The business of banks relies on keeping savings safe, but hackers are finding ever more sophisticated methods to access them.
Swindlers stole £755 million across payment cards, remote banking and cheques in 2015 according to Financial Fraud Action UK, an increase of 26 per cent compared to 2014.
The declining cost of technology iss lowering the barriers to entry for budding fraudsters, while emerging technologies give them new methods of theft.
However the banking sector is developing solutions to match them. BT showed Techworld some future security solutions at its Adastral Park research centre in Suffolk.
Quantum key distribution
Cryptographic protection for real-time banking transactions today relies on mathematical equations that are normally sufficient for our computation powers. Contemporary encryption keys are often changed intermittently, as constant changes can be a major inconvenience for everyone involved.
"That's fine the way it is", says BT lead consultant Ian Monteath, "because these keys would take the age of the universe to crack."
The rise of quantum computing introduces a disturbing threat to the way things are. Its vast computing power means encryption could be broken in a relatively short amount of time.
Help is at hand for the security teams of the future. Quantum key distribution developed by BT and Toshiba can mitigate the threat by exploiting the laws of physics to make data encryption almost unbreakable.
Encrypted data is transferred through the quantum key distribution system (left) and monitored by the eavesdropping device
Encoded information is fired down optical fibre in single photons of light at a rate of up ten gigabits per second. Keys can be checked every millisecond if required, so a quantum computer has to crack potentially trillions of keys in order to access a meaningful volume of data.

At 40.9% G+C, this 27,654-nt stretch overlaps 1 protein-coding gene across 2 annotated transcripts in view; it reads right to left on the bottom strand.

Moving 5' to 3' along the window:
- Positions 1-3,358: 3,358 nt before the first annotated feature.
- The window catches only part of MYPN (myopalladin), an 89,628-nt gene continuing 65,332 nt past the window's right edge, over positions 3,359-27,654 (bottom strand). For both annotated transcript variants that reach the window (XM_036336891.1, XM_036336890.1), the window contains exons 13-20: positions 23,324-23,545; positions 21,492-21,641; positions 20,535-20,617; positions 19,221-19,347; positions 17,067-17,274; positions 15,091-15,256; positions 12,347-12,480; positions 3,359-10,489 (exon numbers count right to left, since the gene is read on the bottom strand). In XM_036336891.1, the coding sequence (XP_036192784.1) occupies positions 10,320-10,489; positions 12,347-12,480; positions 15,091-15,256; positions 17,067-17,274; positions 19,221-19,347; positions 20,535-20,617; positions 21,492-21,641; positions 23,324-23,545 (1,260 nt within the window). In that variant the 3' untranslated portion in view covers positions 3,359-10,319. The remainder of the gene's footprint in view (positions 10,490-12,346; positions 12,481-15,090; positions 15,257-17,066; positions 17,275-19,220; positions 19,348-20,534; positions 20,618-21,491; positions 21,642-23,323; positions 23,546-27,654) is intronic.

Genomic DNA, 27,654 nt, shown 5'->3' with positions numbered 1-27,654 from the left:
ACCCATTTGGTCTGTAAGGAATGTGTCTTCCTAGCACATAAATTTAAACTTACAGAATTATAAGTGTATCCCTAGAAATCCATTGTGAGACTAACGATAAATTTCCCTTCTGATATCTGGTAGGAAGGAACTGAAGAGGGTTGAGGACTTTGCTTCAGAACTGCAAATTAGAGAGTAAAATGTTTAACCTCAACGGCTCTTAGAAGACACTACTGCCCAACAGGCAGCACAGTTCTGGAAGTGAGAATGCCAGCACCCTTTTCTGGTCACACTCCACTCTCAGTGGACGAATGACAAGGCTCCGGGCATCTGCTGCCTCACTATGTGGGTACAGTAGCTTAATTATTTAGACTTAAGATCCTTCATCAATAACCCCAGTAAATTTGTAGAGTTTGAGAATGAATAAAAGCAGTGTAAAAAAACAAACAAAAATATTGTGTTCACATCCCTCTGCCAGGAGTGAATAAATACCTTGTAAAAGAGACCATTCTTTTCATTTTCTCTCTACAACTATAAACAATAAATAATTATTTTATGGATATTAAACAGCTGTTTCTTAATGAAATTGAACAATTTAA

An eavesdropping device monitors any evidence of interruption creeping into the transmission on a tapping meter, which is reflected in the time of its arrival.
The laws of quantum physics dictate that you could change anything in the quantum world just by observing it.
"That's what makes this look like an ideal way of transferring keys," says Monteath. "Anybody that tries to break and have a look at the data, they essentially start to corrupt the data."
Any breach is identified immediately and the transaction aborted to avoid disaster. Because it can exchange data at such a high rate, an uncompromised key can still be used from the catalogue that’s been stockpiled, and a new key can be sent automatically with no noticeable disruption.
On the counter of the BT's model high street bank branch stands a Fujitsu biometric palm reader that can verify the identity of customer with a touch of the hand.
Monteath places his palm above the device and it scans the veins underneath the surface of his skin by emitting an infrared beam sensitive to light reflected off haemoglobin in his blood. The pattern is recorded by the sensor and compared to his record on a database before access is granted.
"There's another technology which uses fingers, which are much more prone to constriction in the cold conditions," says Monteath. "The reason they went for the palm in this instance was the depth of the veins within the palm are sufficient, and they don't tend to constrict as much as the ones on your fingers."
A further form of biometrics is also on display. The facial biometric recognition tool known developed by a startup called Iproov can authenticate identity through a smartphone camera.
Monteath positions within a circle on the smartphone screen before a sequence of colours flash light across on the details of his face.
Most similar devices only analyse an image, but this one goes a step further by streaming a video to the servers. Using a photo wouldn't work as it wouldn't reflect the light off his features in the same three dimensional way. It may be possibility to deceive by making a first-rate bust, but only if it's of a quality that few are capable of creating.
"It has to be Hollywood-grade prosthetics," says Monteath. "It has to be that good before you've even got a change of it working."
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